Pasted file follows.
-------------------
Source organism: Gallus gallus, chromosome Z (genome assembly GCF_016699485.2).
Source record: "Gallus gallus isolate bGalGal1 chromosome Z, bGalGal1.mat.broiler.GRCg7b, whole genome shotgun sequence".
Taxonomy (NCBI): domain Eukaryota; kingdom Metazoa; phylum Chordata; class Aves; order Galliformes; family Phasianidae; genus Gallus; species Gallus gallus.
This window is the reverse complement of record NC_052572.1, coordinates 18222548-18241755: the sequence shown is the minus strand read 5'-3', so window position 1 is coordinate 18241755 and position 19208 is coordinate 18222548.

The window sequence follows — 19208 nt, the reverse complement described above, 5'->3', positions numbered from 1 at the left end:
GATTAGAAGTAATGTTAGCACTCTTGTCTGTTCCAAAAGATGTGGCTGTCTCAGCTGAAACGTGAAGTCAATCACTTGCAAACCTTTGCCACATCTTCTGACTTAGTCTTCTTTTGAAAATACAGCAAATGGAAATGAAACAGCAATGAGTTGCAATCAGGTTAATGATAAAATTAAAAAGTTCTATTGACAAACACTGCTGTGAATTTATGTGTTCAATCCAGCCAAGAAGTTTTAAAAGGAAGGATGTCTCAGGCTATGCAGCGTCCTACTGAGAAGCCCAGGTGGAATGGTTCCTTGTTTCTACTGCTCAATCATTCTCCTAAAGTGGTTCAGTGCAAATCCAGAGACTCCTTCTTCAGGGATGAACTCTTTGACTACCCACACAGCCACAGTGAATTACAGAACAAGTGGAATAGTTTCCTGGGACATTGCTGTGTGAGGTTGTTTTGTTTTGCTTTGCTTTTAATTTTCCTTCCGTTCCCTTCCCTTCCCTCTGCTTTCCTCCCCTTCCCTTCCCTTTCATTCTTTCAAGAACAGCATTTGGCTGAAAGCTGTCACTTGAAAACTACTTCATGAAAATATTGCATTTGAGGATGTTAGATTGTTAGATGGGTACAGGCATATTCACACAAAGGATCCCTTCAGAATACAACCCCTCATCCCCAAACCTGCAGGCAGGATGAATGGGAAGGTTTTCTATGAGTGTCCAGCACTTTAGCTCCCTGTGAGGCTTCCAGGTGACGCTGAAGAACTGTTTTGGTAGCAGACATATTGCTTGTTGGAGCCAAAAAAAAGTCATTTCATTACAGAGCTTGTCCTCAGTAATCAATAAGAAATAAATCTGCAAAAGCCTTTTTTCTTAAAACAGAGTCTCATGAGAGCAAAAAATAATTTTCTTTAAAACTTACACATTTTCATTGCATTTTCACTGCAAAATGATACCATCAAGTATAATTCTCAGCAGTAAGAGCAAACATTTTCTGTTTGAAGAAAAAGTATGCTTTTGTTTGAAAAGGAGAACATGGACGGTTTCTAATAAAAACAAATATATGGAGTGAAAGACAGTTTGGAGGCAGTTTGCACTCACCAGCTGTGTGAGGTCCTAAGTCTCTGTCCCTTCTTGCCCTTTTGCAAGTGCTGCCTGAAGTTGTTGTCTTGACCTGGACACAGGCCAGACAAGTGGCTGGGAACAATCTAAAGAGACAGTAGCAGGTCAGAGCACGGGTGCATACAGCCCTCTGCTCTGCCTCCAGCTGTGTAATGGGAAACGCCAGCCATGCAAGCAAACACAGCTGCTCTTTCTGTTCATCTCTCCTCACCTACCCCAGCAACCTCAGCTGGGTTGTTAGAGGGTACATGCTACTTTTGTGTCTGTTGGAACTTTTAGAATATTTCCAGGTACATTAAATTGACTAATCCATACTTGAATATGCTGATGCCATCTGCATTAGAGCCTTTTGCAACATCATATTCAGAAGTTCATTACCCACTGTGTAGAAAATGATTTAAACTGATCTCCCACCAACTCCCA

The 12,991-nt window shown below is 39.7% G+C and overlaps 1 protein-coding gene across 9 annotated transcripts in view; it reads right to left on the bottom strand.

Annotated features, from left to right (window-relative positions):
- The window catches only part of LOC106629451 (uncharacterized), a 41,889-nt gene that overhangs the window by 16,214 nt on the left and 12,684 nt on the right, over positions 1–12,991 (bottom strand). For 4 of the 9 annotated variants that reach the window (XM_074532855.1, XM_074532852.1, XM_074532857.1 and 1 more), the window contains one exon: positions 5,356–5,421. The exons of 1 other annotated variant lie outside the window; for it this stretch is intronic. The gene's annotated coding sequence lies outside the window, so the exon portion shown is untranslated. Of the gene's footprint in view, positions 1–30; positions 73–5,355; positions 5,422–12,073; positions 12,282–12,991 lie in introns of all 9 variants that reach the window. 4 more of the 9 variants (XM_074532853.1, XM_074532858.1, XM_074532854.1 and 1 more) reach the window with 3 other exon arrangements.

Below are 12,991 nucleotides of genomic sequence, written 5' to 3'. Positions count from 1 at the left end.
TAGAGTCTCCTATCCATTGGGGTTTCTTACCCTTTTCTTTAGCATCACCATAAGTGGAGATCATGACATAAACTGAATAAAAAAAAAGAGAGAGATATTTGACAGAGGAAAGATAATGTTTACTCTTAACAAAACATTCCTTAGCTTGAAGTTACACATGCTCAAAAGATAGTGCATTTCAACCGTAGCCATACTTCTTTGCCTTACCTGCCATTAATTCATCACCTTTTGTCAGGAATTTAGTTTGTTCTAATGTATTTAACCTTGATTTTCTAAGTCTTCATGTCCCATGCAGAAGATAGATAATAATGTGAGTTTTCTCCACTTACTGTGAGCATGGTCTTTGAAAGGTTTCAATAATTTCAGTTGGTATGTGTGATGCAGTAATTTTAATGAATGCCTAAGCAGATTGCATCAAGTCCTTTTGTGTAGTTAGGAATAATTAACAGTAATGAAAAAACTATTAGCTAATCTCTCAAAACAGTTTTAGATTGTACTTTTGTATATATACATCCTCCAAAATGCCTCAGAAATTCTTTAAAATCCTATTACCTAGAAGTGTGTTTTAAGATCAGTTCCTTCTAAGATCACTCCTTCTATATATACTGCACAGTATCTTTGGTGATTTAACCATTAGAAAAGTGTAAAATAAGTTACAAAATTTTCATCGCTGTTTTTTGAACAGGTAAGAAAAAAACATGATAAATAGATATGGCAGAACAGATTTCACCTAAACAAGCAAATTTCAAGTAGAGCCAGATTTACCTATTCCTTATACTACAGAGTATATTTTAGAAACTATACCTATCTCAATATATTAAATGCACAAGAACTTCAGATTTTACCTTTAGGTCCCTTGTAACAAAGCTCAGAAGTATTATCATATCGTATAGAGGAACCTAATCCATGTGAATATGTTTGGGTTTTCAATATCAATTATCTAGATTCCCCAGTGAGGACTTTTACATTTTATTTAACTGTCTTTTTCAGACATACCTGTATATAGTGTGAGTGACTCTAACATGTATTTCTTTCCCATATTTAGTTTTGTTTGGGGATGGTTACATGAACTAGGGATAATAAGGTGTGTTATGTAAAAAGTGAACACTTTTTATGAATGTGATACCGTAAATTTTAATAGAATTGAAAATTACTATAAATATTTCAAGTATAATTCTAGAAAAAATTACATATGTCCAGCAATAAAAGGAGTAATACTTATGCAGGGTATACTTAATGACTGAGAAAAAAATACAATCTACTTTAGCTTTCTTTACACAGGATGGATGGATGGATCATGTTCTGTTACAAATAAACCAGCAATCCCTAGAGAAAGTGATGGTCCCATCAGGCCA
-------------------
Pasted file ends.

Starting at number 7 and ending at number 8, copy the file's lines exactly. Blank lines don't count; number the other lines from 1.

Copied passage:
The 12,991-nt window shown below is 39.7% G+C and overlaps 1 protein-coding gene across 9 annotated transcripts in view; it reads right to left on the bottom strand.

Annotated features, from left to right (window-relative positions):